Ambassador On My Own Badge Activity
Plan where you’ll live
Learn about the cost of housing as you imagine being on your own.
Time needed: 60 minutes
- Pen or pencil
- Computer, tablet, or smartphone for internet research
Setup: Knowing how to create and
stick to a budget is a skill that will help you throughout every
stage of your life. Before you can begin to create a budget for your
future, you’ll need to imagine where you will live. When you live on
your own, your biggest expense will likely be your housing. Living
in a dorm, renting an apartment, and buying a house all have their
own financial rules and regulations.
Activity: Look at a map of the area you’d like to live, whether it’s the freshman dorms at your college of choice or renting in a neighborhood you’d like to live in one day. Then, do research on at least six available rooms or homes to find out how living expenses differ and what kinds of compromises you might have to make. For example, when renting in a college town or a big city, you’ll likely have to pay more, but living right outside of a city could mean a bigger place with more room. Think about how much money you might need to set aside for renting or buying a home. Make a chart comparing the various costs and trade-offs you’ve discovered. Create columns for location, type of housing, size of housing, amenities (parking, pool, close to public transportation), cost to rent per month, or cost to own with monthly mortgage payments. Then, make sure you have enough rows for at least six listings. If you have time, consider making multiple charts for different budget levels and different locations so you can compare these costs and trade-offs from multiple perspectives.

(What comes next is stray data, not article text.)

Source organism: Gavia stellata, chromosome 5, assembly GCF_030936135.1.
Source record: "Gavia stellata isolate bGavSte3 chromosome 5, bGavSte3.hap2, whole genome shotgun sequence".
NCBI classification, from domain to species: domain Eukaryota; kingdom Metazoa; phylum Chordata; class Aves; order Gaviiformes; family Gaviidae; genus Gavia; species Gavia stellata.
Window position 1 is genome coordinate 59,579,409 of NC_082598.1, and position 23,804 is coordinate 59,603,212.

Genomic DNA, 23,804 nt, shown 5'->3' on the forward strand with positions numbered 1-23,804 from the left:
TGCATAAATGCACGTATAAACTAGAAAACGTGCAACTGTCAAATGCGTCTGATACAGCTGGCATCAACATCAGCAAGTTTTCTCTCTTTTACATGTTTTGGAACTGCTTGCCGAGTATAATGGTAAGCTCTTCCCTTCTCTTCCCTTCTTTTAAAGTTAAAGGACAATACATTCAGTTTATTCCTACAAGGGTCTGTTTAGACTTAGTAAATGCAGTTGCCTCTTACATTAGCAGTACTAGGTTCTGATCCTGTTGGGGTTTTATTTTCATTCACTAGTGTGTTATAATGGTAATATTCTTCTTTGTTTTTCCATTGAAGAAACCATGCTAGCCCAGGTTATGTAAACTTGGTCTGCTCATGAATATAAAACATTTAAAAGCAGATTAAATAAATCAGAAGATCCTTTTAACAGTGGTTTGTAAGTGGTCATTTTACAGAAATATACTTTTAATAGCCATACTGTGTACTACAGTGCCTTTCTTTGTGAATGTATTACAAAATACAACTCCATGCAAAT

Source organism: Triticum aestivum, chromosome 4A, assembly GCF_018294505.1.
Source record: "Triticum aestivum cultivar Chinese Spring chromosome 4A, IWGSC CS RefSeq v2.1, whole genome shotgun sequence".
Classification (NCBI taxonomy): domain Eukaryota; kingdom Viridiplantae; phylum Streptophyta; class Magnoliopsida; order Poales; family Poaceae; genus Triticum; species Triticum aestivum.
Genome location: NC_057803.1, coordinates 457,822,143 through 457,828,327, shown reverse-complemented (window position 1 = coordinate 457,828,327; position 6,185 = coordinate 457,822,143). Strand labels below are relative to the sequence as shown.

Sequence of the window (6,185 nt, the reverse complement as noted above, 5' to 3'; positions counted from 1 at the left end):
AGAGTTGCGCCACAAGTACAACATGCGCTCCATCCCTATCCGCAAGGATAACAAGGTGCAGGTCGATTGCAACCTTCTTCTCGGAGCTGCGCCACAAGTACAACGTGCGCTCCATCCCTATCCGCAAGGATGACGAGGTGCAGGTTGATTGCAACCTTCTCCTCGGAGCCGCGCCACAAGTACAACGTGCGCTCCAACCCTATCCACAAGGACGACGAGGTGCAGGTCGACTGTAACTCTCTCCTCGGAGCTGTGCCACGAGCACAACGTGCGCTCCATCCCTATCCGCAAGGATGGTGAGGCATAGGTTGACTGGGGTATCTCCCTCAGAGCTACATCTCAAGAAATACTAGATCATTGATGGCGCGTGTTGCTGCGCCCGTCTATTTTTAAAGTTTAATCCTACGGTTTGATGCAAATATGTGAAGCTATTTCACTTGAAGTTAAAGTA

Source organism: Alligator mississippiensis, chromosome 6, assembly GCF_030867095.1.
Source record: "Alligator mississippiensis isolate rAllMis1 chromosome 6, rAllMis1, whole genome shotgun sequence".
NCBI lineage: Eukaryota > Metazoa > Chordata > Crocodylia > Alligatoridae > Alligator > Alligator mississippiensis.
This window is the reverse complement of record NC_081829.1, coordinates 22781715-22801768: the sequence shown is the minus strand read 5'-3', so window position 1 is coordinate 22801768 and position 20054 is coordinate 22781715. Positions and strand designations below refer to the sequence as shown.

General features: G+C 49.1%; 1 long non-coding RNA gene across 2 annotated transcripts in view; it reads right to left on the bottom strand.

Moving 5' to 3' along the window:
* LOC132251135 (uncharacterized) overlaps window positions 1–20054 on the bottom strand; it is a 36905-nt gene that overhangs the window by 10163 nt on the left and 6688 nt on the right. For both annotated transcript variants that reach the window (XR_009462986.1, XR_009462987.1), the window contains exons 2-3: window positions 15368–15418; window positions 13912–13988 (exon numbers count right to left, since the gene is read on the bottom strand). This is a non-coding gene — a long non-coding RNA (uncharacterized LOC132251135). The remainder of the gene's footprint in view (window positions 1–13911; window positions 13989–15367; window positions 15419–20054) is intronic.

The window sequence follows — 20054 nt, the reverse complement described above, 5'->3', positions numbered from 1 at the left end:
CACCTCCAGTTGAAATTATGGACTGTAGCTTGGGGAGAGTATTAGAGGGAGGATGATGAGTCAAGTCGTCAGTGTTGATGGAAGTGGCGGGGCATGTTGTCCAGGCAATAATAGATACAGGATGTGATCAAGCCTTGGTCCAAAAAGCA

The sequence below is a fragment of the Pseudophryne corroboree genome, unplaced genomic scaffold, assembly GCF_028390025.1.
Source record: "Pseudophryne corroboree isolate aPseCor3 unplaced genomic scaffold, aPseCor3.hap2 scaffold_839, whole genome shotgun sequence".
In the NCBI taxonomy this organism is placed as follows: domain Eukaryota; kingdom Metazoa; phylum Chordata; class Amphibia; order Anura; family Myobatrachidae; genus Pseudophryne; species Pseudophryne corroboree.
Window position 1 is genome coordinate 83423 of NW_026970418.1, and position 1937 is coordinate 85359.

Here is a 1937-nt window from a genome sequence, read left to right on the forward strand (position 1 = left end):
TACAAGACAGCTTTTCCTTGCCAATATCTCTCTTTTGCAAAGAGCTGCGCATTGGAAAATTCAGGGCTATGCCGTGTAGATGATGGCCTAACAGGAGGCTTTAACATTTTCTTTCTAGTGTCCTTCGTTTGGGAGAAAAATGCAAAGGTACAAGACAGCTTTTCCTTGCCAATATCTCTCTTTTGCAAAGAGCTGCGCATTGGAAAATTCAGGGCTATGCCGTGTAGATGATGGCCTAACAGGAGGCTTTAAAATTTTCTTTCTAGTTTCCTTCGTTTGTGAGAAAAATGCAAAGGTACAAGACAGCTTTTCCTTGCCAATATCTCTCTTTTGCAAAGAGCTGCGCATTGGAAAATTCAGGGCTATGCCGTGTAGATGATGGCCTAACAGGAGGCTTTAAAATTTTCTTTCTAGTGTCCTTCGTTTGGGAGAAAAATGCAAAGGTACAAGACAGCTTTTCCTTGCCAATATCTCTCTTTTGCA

Take this activity a step further by doing this research with a group of friends. Have each friend pick a different city or neighborhood and then share what you find and compare costs.
Here are some terms that will help you along the way:
Down payment: When you buy a home, the financial institution lending you the money for the purchase will typically require a percentage of the purchase price to be paid in cash as a down payment. This amount is often at least 20 percent of the purchase price.
First and last months’ rent: If you’re renting, your landlord will often require you to pay the rental fee for both the first month and the last month of a lease up front. Being paid for the last month’s rent at the beginning of the lease is insurance for the landlord in case the renter fails to pay regularly or moves before the lease expires.
Security deposit: Many landlords require renters to pay a certain amount of money up front in case the renter damages the apartment or fails to pay rent regularly. If the renter meets all obligations (paying rent on time, keeping the apartment in good shape) the money paid for a security deposit is returned at the end of the lease. In some cases, the last month’s rent, mentioned above, is used as a security deposit.
Mortgage fee: When a bank or other financial institution lends someone money to purchase a house or condo, a monthly fee, or mortgage fee, is required to pay back both the principal (amount borrowed) and interest on the loan.
Share your research with your family and friends and get their thoughts!
Troop Leaders: The instructions for all badge steps are available free of charge in your Girl Scout Volunteer Toolkit.
Girl Scouts at Home activities have been adapted from existing Girl Scout programming and optimized for use at home during a period of social distancing.